Wednesday, April 2, 2014

Time and Again

A month or so ago, Gossips discovered a cache of snapshots taken in 1996 or 1997. We've shared a couple of them so far, juxtaposing the pictures from almost two decades ago with pictures taken in recent days. Today we share another: 225 Union Street.

The question of whether or not to remove the ornamentation that early houses acquired later in the 19th century does not have a definitive answer. Although the impulse is often to return a house to its earliest appearance, there are many who value the palimpsest quality of Hudson architecture, which has survived and evolved over time. Historic preservation advocates today usually advise against removing historic detail, arguing that doing so takes away years of architectural history. Consider the Dr. Oliver Bronson House. Returning it to its earliest appearance would eliminate the very reason the house has been designated a National Historic Landmark--the work done by Alexander Jackson Davis to "refit" and expand what was originally a Federal house in the then fashionable Picturesque style.

Hudson's Historic Preservation Commission does not have an established policy on the removal of historic fabric, taking the position that every proposal is judged on its own merits. Every proposal is also judged by the people serving on the HPC at any given time. Back in 2010, the HPC approved removing an Italianate door surround from 211 Union Street to return the building to what was believed to be the house's original Federal appearance. In 2014, the HPC approved a proposal to reconstruct 900 Columbia Street, a house of similar Federal design, which included reusing the Italianate door surround from the house, which is very like the one removed from the house two doors down from the house's new location.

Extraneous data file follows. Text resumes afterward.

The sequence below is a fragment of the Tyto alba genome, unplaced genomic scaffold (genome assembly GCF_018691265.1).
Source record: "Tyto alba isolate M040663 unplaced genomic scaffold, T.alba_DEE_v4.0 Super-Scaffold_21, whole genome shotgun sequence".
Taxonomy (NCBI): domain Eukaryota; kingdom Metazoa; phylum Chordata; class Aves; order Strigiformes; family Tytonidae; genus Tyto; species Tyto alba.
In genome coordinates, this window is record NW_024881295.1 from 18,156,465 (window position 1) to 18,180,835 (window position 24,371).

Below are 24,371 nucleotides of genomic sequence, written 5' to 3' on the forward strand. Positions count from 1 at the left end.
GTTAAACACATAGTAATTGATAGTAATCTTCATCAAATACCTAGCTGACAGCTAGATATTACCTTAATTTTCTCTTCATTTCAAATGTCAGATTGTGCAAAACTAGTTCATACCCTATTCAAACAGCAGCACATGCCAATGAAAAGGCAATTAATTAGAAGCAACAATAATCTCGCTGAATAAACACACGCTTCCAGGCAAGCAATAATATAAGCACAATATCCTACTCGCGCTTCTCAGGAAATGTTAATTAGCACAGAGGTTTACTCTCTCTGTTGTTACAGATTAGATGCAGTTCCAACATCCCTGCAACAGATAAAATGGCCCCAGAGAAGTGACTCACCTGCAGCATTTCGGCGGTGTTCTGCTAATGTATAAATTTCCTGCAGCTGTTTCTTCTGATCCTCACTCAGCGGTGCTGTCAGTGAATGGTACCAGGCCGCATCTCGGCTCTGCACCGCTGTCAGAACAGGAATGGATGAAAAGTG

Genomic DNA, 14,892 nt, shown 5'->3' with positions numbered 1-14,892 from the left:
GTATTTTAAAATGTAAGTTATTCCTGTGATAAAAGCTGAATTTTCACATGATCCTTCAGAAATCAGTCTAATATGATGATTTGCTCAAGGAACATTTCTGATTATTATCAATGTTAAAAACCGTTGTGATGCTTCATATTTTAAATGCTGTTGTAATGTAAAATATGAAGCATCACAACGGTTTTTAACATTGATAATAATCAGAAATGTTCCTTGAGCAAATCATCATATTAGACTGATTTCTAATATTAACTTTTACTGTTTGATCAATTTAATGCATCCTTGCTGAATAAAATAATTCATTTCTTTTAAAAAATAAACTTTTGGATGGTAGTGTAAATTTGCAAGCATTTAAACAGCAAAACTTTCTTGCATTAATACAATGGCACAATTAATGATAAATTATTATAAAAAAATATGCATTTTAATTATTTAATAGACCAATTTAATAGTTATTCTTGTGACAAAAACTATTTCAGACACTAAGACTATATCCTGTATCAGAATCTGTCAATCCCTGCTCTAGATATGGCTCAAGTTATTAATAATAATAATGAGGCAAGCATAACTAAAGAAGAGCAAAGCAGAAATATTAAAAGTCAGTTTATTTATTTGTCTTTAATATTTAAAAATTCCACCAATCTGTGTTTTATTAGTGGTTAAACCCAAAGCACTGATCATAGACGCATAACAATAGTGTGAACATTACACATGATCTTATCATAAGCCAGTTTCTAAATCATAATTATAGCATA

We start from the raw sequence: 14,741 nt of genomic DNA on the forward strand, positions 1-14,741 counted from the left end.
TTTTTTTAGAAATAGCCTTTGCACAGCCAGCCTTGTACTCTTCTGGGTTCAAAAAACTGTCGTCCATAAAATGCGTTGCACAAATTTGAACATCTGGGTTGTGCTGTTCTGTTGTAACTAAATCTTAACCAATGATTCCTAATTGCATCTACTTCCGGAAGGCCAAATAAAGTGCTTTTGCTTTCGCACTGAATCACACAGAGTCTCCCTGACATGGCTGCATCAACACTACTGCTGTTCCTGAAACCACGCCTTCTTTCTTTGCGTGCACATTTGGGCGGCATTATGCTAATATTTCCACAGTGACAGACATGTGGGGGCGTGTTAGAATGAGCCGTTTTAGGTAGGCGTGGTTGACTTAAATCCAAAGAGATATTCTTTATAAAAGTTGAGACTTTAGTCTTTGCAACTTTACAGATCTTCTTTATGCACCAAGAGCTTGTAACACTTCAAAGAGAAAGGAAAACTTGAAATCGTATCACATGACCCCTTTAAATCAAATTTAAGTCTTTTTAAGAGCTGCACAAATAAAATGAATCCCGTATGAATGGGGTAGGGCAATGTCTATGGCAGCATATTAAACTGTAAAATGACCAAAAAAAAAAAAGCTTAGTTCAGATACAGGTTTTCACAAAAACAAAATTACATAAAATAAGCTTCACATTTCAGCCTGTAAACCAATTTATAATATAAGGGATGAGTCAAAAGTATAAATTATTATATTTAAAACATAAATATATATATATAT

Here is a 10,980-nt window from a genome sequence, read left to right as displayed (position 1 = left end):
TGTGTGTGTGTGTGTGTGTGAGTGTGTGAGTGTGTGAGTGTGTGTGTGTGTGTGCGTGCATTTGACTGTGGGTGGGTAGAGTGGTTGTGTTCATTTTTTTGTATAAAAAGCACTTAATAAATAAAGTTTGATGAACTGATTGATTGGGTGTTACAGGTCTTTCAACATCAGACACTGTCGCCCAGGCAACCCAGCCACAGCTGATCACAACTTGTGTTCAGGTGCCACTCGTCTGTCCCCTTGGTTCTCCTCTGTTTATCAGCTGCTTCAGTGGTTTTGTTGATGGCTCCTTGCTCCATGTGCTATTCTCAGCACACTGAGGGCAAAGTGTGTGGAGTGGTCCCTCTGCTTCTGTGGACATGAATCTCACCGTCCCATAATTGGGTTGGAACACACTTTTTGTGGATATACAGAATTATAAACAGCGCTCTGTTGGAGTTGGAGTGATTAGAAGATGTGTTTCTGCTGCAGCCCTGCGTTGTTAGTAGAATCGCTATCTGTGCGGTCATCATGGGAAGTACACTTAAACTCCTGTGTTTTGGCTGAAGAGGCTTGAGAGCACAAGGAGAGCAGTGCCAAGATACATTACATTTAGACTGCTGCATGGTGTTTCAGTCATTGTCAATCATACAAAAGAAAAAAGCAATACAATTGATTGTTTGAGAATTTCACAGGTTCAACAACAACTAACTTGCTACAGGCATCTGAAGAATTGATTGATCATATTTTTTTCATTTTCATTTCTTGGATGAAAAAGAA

900 Columbia Street, before it was disassembled

211 Union Street, before it was reimagined
We will never know what the HPC might have decided about removing the Victorian elements from 225 Union Street, because it happened in 2004, before the house was acquired by its current owners and before the Union-Allen-South Front Street Historic District, in which the house is located, was created in 2006. As a matter of taste (which should not be the basis for HPC judgments), removing the Victorian elements to restore the house's elegantly simple Greek Revival design appeals to our 21st-century sensibilities.

The image of the Dr. Oliver Bronson House is a detail from a c. 1819 watercolor by William Guy Wall in the collection of the New-York Historical Society and borrowed from The Dr. Oliver Bronson House Day Book.


  1. If we were to return Greek statuary to its original appearance by painting every carved surface, it would look garish to our eye. As an appeal to realistic illusion, the coloring might even interfere with how we came to distinguish Greek statuary as being "art" in the first place.

    Allowing for differences between the two photos of 225 Union Street (color and scale; sunlit vs. cloudy), our household is of two aesthetic minds: one feels a quirky warmth in the arched cornices, while the other prefers the austere lines over the fusty 19th century ornament.

    In the end, there's no accounting for taste.

  2. I have some circa 1930s photos of that house and the one next to it. On my flickr page, Cut and paste the link above.

  3. Good finds.

    I love the tiny person emerging from the window behind the woman on the sidewalk with the broom.

    Also, the window details are growing on me. Whaddya know.